“We were going through things belonging to deceased relative, and came across an autographed photo of Norma Shearer. Can you help me find out who she was?” The Newton Falls Public Library staff confessed that they had never heard of Norma either, but would be happy to see what information we could find for our patron.
Our search began online and we discovered the Internet Movie Database website, www.IMDb.com, had a great deal of information about this actress from the 1920s through 1940s. Edith Norma Shearer was born on August 10, 1902 in Montréal, Québec, Canada. The 5’1” actress’ most famous roles were in the movies: The Divorcee (1930) for which she won an Oscar, The Barretts of Wimpole Street (1934), and Romeo and Juliet (1936). She was offered the parts of Scarlett O’Hara in Gone with the Wind (1939), the starring role in Mrs. Miniver (1942) and Norma Desmond in Sunset Boulevard (1950). According to the book, AmericanNational Biography, she also turned down the lead role in Pride and Prejudice. She died on June 12, 1983. The IMDb website offers some interesting sidelights about her including her noticing a photo of the daughter of a ski lodge receptionist’s daughter and recommending her to MGM. The girl in the photo became famous and known as Janet Leigh. “F. Scott Fitzgerald based one of his most famous stories, ‘Crazy Sunday,’ on a party hosted by Shearer, who also inspired the story's main character, Stella Calman . . . She is one of the celebrities whose picture Anne Frank placed on the wall of her bedroom in the ‘Secret Annex’ while in hiding during the Nazi occupation of Amsterdam.”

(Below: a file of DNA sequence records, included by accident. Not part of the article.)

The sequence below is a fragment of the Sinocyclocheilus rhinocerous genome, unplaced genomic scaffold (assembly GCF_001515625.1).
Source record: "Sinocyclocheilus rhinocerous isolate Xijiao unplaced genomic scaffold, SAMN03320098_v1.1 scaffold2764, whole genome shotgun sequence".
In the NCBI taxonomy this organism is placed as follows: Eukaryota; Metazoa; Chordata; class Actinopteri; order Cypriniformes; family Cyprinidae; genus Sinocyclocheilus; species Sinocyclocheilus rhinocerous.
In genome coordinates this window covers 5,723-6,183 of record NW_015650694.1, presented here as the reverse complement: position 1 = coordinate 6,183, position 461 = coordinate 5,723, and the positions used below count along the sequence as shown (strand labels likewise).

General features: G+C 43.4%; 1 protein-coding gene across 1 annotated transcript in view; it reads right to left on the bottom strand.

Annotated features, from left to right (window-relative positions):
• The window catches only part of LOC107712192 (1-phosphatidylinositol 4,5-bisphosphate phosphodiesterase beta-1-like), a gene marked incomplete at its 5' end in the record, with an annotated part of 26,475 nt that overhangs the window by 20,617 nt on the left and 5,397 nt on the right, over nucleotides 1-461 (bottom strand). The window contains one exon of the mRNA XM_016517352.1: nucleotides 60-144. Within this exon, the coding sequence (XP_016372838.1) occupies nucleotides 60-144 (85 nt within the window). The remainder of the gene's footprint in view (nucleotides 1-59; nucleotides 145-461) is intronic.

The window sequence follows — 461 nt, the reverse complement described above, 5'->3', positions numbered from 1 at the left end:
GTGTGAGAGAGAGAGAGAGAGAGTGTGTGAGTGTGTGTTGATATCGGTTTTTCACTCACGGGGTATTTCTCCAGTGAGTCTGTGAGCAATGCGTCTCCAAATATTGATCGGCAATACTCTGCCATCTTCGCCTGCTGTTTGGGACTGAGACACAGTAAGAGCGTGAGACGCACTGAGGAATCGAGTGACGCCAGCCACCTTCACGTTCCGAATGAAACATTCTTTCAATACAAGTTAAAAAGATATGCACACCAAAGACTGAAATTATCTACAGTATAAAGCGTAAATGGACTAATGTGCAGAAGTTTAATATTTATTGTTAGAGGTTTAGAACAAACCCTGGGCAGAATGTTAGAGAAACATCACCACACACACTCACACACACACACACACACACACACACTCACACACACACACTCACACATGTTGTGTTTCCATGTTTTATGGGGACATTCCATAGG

On page 25 of the book 60 Years of the Oscar: the official history of the Academy Awards by Robert Osborne, in the 1929-1930 awards Shearer was actually nominated for best actress in two films, The Divorcee and Their Own Desire. The following year the rule was changed so this situation could not again occur. The website, www.MyOscarPredictions.com lists Shearer’s six Academy Award Best Actress nominations.
Our patron was surprised to learn how well known she was, and wondered how much the photograph might be worth. A variety of online sites offer Norma Shearer signed photographs for sale, ranging from $14.99 to several hundred dollars. Realizing that it is really only worth what someone is willing to pay; hoping to increase the value, our patron decided to see if she could locate a photograph which is the same as hers, discover if it is related to a particular film, and date the picture.